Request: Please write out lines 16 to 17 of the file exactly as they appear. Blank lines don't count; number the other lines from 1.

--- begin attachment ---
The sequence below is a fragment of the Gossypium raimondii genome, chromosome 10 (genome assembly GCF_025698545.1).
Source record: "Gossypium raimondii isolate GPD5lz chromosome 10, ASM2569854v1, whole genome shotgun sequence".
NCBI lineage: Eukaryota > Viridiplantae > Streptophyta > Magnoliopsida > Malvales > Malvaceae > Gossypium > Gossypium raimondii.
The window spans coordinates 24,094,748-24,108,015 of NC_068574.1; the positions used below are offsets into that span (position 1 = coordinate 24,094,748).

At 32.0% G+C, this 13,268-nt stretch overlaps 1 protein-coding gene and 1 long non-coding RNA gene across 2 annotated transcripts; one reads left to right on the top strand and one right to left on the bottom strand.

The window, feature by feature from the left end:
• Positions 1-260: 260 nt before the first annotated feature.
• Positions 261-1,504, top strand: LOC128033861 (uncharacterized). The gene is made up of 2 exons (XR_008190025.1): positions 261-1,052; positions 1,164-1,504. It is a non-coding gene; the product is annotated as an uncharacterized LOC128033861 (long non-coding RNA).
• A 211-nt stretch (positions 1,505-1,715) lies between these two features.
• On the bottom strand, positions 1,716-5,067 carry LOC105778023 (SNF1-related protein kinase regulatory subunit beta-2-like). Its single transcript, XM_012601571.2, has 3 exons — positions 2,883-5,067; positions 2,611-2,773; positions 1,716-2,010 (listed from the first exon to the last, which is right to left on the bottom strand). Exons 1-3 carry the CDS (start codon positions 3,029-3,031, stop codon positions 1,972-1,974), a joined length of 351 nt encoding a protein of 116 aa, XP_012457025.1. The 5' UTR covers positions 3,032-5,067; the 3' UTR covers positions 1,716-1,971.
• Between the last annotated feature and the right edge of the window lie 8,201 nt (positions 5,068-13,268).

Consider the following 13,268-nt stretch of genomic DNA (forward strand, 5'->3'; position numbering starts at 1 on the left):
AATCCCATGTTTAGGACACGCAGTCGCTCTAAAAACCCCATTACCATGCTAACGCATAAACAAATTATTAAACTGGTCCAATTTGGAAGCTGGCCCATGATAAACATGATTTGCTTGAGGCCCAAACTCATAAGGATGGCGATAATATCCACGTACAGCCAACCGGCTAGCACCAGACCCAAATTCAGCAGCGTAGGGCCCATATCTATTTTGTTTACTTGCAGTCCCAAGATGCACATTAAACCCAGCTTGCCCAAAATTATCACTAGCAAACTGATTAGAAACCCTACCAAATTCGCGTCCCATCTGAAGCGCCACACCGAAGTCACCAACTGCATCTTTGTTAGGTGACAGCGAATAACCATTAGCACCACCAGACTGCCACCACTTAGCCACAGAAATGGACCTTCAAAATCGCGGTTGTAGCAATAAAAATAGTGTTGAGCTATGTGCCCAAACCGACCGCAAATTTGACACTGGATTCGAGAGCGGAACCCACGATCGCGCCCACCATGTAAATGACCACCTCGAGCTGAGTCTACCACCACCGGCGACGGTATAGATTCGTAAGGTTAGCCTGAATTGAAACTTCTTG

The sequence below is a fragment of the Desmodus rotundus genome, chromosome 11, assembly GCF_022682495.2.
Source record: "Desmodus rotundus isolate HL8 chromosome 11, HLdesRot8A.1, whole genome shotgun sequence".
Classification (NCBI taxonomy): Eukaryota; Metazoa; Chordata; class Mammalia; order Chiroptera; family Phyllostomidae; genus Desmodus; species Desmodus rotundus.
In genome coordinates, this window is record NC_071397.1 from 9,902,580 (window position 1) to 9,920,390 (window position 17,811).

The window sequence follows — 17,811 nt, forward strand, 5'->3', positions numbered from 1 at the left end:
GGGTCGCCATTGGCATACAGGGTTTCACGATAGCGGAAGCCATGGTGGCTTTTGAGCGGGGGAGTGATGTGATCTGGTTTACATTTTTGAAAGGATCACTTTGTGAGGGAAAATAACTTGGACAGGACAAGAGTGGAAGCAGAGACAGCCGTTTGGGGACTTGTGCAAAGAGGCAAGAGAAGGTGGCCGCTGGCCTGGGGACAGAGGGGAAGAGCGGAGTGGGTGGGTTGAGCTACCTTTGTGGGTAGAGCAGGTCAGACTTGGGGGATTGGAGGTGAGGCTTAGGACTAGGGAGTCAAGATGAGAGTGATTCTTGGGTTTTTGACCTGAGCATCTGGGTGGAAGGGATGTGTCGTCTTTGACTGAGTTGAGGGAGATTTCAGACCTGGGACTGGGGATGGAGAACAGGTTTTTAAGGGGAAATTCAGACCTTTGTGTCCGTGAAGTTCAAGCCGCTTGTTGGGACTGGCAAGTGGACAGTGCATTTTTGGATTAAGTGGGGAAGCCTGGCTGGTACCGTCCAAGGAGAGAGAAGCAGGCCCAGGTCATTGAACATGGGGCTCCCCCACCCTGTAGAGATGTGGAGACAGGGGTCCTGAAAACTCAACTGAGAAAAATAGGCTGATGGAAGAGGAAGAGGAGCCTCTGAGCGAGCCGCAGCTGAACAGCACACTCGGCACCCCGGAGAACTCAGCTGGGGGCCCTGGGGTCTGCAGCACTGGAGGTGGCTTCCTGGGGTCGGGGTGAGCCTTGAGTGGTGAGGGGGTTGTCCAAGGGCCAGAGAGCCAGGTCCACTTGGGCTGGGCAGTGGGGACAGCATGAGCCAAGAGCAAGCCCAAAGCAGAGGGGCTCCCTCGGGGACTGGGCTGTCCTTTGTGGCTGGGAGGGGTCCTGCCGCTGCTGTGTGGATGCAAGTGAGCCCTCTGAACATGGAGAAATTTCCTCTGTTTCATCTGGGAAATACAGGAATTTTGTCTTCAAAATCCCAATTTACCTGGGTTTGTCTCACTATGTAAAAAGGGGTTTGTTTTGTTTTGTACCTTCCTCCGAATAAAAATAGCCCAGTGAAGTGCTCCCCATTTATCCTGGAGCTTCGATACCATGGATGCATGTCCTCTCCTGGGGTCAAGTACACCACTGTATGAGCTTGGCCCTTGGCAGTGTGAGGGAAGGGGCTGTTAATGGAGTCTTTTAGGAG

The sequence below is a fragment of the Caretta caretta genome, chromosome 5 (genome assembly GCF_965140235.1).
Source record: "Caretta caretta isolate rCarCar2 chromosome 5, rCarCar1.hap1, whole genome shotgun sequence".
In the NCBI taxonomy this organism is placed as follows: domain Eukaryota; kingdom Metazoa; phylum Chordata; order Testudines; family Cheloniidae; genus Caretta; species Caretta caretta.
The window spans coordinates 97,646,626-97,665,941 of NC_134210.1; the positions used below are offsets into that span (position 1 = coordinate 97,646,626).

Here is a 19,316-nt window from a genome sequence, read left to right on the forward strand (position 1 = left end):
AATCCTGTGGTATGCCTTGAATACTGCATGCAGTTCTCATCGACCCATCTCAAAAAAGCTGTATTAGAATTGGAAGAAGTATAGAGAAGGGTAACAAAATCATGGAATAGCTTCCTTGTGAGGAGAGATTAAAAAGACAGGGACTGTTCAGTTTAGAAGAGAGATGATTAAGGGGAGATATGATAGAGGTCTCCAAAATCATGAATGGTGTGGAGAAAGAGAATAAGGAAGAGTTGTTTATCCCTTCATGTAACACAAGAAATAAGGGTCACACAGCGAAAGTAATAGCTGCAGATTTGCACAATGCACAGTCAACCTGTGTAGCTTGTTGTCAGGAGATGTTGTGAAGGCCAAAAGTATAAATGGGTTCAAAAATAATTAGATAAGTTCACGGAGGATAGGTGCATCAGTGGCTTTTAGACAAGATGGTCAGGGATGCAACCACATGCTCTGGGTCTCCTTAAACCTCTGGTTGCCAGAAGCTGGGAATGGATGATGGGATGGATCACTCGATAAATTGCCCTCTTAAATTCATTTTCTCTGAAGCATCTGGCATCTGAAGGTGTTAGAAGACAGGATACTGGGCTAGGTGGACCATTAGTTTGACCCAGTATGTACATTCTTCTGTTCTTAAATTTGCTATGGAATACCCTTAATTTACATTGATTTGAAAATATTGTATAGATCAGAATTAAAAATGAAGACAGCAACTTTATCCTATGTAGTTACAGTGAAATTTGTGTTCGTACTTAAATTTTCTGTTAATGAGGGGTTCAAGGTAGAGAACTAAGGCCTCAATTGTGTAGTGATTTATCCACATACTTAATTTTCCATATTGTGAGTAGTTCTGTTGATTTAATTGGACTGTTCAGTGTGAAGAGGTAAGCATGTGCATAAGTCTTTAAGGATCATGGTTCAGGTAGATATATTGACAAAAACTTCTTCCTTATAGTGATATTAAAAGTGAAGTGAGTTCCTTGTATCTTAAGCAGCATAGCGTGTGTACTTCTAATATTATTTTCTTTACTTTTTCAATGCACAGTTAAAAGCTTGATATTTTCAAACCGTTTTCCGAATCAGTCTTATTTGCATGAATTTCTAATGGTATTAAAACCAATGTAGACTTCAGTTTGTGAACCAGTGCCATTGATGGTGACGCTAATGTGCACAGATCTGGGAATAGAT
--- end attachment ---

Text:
Classification (NCBI taxonomy): Eukaryota; Metazoa; Chordata; class Mammalia; order Chiroptera; family Phyllostomidae; genus Desmodus; species Desmodus rotundus.
In genome coordinates, this window is record NC_071397.1 from 9,902,580 (window position 1) to 9,920,390 (window position 17,811).